This Patient Safety Alert advises to healthcare organisations how to minimise the risks associated with administering intravenous infusions to children.
The development of fluid-induced hyponatraemia (a plasma sodium of less than 135mmol/L) in the previously well child undergoing elective surgery or with mild illness may not be well recognised by clinicians.
Since 2000, there have been four child deaths (and one near miss) following neurological injury from hospital-acquired hyponatraemia reported in the UK. International literature cites more than 50 cases of serious injury or child death from the same cause, and associated with the administration of hypotonic infusions.
Healthcare organisations should take the following actions:
- Remove sodium chloride 0.18% with glucose 4% intravenous infusions from stock and general use in areas that treat children. Suitable alternatives must be available. Restrict availability of these intravenous infusions to critical care and specialist wards.
- Produce and disseminate clinical guidelines for the fluid management of paediatric patients.
- Provide adequate staff training and supervision.
- Review and improve the design of existing intravenous fluid prescriptions and fluid balance charts for children.
- Promote the reporting of hospital-acquired hyponatraemia incidents via local risk management reporting systems. Implement an audit programme.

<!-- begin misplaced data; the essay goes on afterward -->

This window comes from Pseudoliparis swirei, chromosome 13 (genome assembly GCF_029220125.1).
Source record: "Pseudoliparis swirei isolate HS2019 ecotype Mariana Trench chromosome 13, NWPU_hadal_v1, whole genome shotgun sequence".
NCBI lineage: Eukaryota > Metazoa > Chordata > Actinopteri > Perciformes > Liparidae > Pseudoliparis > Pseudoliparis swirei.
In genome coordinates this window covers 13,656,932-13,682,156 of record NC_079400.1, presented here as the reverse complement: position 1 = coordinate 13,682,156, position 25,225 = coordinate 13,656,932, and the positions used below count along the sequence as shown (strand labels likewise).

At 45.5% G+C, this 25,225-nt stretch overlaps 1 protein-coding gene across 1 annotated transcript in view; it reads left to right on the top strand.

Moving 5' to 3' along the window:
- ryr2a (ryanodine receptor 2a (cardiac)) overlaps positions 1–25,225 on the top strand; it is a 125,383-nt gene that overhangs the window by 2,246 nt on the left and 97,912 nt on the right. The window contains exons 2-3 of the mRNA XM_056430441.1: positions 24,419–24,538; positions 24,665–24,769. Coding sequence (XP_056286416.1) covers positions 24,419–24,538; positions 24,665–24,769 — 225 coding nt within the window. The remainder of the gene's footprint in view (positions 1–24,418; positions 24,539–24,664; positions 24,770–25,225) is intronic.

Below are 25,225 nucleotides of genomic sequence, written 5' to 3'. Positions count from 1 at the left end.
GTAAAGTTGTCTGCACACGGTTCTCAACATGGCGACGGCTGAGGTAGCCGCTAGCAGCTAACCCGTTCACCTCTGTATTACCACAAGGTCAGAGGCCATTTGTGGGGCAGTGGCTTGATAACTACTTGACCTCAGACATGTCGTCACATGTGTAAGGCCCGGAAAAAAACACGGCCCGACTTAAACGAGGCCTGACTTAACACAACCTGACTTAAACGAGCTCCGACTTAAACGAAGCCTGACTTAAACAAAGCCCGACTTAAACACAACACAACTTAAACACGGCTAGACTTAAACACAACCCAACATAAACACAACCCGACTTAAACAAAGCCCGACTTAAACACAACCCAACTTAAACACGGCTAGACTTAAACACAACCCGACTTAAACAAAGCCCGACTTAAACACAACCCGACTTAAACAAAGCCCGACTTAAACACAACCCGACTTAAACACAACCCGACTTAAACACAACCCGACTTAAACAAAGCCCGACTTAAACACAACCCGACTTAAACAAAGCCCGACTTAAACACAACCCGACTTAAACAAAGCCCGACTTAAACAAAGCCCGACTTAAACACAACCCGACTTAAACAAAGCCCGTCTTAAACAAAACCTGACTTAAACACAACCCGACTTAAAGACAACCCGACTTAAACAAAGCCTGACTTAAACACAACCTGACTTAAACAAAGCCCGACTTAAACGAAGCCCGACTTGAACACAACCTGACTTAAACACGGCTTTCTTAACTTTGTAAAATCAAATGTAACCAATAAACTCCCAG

Although the deadline for actions has passed, this guidance remains best practice. It should be followed to prevent future patient safety incidents.
Related guidance from The National Institute for Health and Clinical Excellence (NICE)
In June 2010, NICE published guidance on the management of bacterial meningitis and meningococcal septicaemia in children and young people younger than 16 years in primary and secondary care.
This guidance contains recommendations on the use of fluids for bacterial meningitis and intravenous fluid resuscitation in meningococcal septicaemia. The NICE clinical guideline makes recommendations specifically related to the use of intravenous fluids in children with raised intracranial pressure and increased antidiuretic hormone secretion.
The NRLS has commissioned a free e-learning module to support staff training.